AIM Solder Talks Innovations to Address Assembly, Reliability Issues
David Suraski, executive vice president at AIM Solder's assembly materials division, sat down with us at productronica 2015 to discuss the latest industry trends and customer challenges facing the solder industry, and innovations that are helping customers address their issues. Suraski also talked about reliability issues, and how the company is addressing them.
Barry Matties: David, please start with a little bit about AIM Solder.
David Suraski: AIM Solder is a leading global supplier of materials to the electronics industry, specifically solder materials. Within solder materials, the product line consists of solder paste, liquid flux, bar solder, and wire solder. We also sell some epoxies, under fills, cleaners, and pre-forms.
I help to lead AIM’s electronics assembly division. We define electronics assembly as anyone who is assembling a circuit board. Basically, our materials are what enables the components to adhere to a circuit board.
We're a global manufacturer. Our headquarters are in Montreal, Canada. We have facilities in the United States, Mexico, China, Hong Kong, and Poland, and we have technical support personnel and other sales offices throughout the world, including India, Philippines, Singapore, and Brazil.
Matties: How many employees are in your organization?
Suraski: About three hundred in the manufacturing division.
Matties: With regard to your customers, what sort of demands do they come to you with?
Suraski: More and more, they're increasingly relying on their suppliers. First of all, there are product demands. Obviously, in electronics, everyone has always been talking about things getting faster and things getting smaller. That puts a lot of burden and requirements on the materials themselves. A solder paste that used to print a certain pitch several years ago could not be used for the very-fine pitch devices now. There are many requirements on the materials, from everything from wetting to reliability and everything in between, and that requires constant innovation.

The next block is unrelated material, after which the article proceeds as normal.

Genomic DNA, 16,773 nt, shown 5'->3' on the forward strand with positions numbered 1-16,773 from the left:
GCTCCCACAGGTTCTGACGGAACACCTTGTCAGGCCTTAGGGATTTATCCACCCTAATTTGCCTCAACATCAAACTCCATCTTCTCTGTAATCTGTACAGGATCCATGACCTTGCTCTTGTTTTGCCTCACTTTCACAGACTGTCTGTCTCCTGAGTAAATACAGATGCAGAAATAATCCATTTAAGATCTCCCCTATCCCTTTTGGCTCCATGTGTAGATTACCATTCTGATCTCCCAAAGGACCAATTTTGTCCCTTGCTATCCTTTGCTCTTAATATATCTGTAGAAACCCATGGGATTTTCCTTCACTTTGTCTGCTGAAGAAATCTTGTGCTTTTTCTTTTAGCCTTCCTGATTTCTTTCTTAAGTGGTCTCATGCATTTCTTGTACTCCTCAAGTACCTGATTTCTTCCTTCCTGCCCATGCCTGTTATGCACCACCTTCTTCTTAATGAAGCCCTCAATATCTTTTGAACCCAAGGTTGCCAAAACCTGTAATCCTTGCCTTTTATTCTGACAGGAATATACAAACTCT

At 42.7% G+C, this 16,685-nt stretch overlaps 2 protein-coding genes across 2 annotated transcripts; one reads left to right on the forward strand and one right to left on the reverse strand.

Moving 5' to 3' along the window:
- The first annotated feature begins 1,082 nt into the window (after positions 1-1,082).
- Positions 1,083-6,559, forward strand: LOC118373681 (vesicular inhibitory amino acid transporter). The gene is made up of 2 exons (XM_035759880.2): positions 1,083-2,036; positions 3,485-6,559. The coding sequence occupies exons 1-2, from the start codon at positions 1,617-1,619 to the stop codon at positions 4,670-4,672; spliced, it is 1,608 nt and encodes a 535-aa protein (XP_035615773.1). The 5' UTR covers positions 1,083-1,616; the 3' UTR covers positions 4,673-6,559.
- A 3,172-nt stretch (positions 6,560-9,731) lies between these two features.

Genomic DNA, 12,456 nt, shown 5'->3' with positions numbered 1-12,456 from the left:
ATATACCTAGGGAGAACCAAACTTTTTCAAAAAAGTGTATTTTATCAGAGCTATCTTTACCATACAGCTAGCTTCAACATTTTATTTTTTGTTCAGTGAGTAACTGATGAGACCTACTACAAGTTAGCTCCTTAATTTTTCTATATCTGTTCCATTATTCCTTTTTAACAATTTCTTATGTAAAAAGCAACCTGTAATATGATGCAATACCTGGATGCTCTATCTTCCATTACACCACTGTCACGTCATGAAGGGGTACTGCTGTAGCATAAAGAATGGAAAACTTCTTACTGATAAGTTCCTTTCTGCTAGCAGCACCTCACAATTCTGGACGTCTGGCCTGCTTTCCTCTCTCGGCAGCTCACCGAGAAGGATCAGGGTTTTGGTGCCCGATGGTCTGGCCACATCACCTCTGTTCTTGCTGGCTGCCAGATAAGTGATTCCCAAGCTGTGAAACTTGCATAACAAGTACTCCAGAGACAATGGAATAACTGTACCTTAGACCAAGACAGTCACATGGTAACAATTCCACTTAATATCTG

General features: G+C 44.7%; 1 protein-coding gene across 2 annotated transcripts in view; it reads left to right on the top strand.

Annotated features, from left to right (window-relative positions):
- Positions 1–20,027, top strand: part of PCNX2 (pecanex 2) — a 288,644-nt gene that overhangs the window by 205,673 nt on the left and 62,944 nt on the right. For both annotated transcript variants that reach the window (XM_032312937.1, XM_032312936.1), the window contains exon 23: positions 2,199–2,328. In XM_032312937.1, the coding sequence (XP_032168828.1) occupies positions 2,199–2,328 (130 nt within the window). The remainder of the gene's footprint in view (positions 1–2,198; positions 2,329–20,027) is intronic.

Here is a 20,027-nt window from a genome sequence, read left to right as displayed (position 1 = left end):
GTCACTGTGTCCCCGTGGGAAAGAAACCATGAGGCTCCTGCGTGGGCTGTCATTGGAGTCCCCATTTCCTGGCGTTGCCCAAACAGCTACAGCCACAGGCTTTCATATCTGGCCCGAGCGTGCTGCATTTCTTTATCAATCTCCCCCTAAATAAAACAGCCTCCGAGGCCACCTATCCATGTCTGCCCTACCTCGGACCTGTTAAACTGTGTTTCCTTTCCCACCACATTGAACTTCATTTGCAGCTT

We have a very aggressive R&D program. Once the right products are in place, we offer a great deal of support as well. We have more technical support personnel than we do salespeople. We find that's a key to not only winning, but maintaining business. Our support people work with our customers on a regular basis to ensure that they can use the product properly, that they improve their throughput, that they solve any issues that they may be having, even if they're unrelated to our products, and they have the capability to embrace new technologies. For example, going from 0402 to 0201s to 01005s. We want to fix problems before they happen.
Matties: I'm glad you brought up problems. We recently conducted a survey about failures, and the largest area of failure tends to be with solder joints.
Suraski: Yeah, the solder guys always get blamed for it.
Matties: Maybe you're not blamed for it, but it's your product that they're having a difficult time getting 100% quality from.
Suraski: Right, that's true, and the solder joint is critical, of course. Issues with solder joints can be because of the process, the circuit board, or the component, and of course it can be caused by the solder itself. Our job is to become experts in all of those areas. To be able to, first of all, analyze what's going on if there is an issue, and then come up with good practical solutions to our customers.
Matties: If a manufacturer wants to ensure quality, the only way to really do it is through inspection. It doesn’t matter how robust their processes are, because there are so many variables; the defects can happen at any time for any reason, so you have to inspect. Is the goal to get rid of solder? How do we mitigate the amount of failures?